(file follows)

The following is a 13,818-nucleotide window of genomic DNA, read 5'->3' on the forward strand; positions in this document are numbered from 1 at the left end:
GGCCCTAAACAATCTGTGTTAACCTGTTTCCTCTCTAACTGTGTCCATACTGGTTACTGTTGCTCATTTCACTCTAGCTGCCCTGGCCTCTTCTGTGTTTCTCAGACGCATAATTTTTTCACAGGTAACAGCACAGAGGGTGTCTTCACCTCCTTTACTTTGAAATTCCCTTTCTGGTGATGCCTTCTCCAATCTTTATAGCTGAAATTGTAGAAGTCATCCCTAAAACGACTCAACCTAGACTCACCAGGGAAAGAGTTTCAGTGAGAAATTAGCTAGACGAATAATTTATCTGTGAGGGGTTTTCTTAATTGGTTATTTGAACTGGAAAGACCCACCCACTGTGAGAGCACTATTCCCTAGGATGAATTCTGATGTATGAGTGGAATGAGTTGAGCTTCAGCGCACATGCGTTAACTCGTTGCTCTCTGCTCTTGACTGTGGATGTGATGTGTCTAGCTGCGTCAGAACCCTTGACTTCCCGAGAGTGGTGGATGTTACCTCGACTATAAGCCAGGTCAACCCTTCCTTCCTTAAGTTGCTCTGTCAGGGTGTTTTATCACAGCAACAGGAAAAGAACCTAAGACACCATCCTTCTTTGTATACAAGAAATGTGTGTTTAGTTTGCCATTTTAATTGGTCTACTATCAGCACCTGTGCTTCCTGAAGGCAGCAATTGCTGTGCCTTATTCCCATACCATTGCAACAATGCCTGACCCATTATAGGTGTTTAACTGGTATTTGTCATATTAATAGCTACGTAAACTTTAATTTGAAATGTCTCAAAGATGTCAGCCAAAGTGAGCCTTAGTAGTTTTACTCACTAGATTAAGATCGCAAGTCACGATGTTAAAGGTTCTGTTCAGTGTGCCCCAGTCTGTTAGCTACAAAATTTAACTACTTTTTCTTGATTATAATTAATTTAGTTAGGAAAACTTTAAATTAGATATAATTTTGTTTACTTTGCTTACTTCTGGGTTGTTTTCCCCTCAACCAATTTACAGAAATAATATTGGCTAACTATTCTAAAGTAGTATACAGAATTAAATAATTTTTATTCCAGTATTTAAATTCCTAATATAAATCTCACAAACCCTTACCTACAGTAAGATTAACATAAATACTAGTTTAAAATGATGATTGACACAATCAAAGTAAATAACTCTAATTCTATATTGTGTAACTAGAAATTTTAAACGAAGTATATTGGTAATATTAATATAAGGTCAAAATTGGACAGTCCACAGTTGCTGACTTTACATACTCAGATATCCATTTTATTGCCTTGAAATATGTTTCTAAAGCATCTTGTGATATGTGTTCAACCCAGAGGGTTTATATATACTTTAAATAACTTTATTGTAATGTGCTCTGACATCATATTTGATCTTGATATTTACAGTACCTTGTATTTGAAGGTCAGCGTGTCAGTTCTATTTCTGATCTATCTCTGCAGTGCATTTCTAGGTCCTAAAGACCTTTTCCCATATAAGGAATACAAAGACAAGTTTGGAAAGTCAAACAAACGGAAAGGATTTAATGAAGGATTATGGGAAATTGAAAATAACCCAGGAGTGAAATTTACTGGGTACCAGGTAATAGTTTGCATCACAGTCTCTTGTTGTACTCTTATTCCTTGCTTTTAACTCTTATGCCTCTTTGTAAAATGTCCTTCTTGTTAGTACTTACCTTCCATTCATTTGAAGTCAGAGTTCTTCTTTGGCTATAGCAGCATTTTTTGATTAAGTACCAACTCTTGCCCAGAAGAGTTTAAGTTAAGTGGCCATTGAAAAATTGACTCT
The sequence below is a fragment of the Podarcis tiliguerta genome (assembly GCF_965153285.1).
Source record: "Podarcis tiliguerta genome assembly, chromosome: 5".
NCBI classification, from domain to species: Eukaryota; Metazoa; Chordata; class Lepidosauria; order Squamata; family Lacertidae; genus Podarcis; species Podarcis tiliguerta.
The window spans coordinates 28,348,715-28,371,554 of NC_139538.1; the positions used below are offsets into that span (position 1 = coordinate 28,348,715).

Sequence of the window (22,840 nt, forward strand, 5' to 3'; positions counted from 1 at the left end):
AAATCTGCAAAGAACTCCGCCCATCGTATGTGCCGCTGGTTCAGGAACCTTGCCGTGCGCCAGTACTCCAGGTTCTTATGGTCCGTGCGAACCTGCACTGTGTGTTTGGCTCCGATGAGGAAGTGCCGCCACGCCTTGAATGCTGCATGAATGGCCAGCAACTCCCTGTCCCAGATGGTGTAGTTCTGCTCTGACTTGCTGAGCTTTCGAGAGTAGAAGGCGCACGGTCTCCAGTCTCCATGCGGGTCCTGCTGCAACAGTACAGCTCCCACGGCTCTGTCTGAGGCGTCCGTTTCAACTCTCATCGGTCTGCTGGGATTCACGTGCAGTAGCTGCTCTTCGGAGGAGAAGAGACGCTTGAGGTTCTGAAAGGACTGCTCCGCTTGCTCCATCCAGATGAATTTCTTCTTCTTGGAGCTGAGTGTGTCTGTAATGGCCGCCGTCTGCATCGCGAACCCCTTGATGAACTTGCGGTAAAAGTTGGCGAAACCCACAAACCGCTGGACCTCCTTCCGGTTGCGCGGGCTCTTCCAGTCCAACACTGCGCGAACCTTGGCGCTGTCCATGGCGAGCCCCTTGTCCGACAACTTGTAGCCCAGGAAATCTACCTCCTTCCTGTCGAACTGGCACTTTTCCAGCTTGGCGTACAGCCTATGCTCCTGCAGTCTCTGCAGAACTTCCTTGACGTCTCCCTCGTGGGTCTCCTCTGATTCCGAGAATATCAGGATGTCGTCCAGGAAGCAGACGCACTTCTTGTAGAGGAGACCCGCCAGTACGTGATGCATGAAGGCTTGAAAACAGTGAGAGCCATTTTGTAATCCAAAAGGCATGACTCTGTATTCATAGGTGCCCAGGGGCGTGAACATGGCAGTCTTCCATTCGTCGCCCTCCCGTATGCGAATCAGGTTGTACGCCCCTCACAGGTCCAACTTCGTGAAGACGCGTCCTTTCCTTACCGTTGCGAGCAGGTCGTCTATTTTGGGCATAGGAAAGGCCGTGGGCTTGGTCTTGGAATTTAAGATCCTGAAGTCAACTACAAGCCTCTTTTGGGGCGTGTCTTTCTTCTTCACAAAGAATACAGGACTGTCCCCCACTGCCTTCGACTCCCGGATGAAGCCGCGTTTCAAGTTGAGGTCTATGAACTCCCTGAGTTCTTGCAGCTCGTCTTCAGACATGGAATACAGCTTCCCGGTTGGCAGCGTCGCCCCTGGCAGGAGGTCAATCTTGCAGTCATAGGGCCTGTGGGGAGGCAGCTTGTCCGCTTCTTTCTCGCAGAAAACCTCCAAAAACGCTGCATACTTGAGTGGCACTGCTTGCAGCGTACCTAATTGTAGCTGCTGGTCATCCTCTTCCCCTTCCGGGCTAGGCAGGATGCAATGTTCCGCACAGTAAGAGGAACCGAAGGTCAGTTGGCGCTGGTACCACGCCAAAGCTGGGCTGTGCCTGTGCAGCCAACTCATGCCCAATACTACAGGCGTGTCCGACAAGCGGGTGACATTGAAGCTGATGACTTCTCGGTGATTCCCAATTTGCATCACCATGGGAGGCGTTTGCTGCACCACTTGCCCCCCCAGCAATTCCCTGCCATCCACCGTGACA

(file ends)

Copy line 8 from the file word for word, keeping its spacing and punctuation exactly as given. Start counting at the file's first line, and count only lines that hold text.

AAATCTGCAAAGAACTCCGCCCATCGTATGTGCCGCTGGTTCAGGAACCTTGCCGTGCGCCAGTACTCCAGGTTCTTATGGTCCGTGCGAACCTGCACTGTGTGTTTGGCTCCGATGAGGAAGTGCCGCCACGCCTTGAATGCTGCATGAATGGCCAGCAACTCCCTGTCCCAGATGGTGTAGTTCTGCTCTGACTTGCTGAGCTTTCGAGAGTAGAAGGCGCACGGTCTCCAGTCTCCATGCGGGTCCTGCTGCAACAGTACAGCTCCCACGGCTCTGTCTGAGGCGTCCGTTTCAACTCTCATCGGTCTGCTGGGATTCACGTGCAGTAGCTGCTCTTCGGAGGAGAAGAGACGCTTGAGGTTCTGAAAGGACTGCTCCGCTTGCTCCATCCAGATGAATTTCTTCTTCTTGGAGCTGAGTGTGTCTGTAATGGCCGCCGTCTGCATCGCGAACCCCTTGATGAACTTGCGGTAAAAGTTGGCGAAACCCACAAACCGCTGGACCTCCTTCCGGTTGCGCGGGCTCTTCCAGTCCAACACTGCGCGAACCTTGGCGCTGTCCATGGCGAGCCCCTTGTCCGACAACTTGTAGCCCAGGAAATCTACCTCCTTCCTGTCGAACTGGCACTTTTCCAGCTTGGCGTACAGCCTATGCTCCTGCAGTCTCTGCAGAACTTCCTTGACGTCTCCCTCGTGGGTCTCCTCTGATTCCGAGAATATCAGGATGTCGTCCAGGAAGCAGACGCACTTCTTGTAGAGGAGACCCGCCAGTACGTGATGCATGAAGGCTTGAAAACAGTGAGAGCCATTTTGTAATCCAAAAGGCATGACTCTGTATTCATAGGTGCCCAGGGGCGTGAACATGGCAGTCTTCCATTCGTCGCCCTCCCGTATGCGAATCAGGTTGTACGCCCCTCACAGGTCCAACTTCGTGAAGACGCGTCCTTTCCTTACCGTTGCGAGCAGGTCGTCTATTTTGGGCATAGGAAAGGCCGTGGGCTTGGTCTTGGAATTTAAGATCCTGAAGTCAACTACAAGCCTCTTTTGGGGCGTGTCTTTCTTCTTCACAAAGAATACAGGACTGTCCCCCACTGCCTTCGACTCCCGGATGAAGCCGCGTTTCAAGTTGAGGTCTATGAACTCCCTGAGTTCTTGCAGCTCGTCTTCAGACATGGAATACAGCTTCCCGGTTGGCAGCGTCGCCCCTGGCAGGAGGTCAATCTTGCAGTCATAGGGCCTGTGGGGAGGCAGCTTGTCCGCTTCTTTCTCGCAGAAAACCTCCAAAAACGCTGCATACTTGAGTGGCACTGCTTGCAGCGTACCTAATTGTAGCTGCTGGTCATCCTCTTCCCCTTCCGGGCTAGGCAGGATGCAATGTTCCGCACAGTAAGAGGAACCGAAGGTCAGTTGGCGCTGGTACCACGCCAAAGCTGGGCTGTGCCTGTGCAGCCAACTCATGCCCAATACTACAGGCGTGTCCGACAAGCGGGTGACATTGAAGCTGATGACTTCTCGGTGATTCCCAATTTGCATCACCATGGGAGGCGTTTGCTGCACCACTTGCCCCCCCAGCAATTCCCTGCCATCCACCGTGACA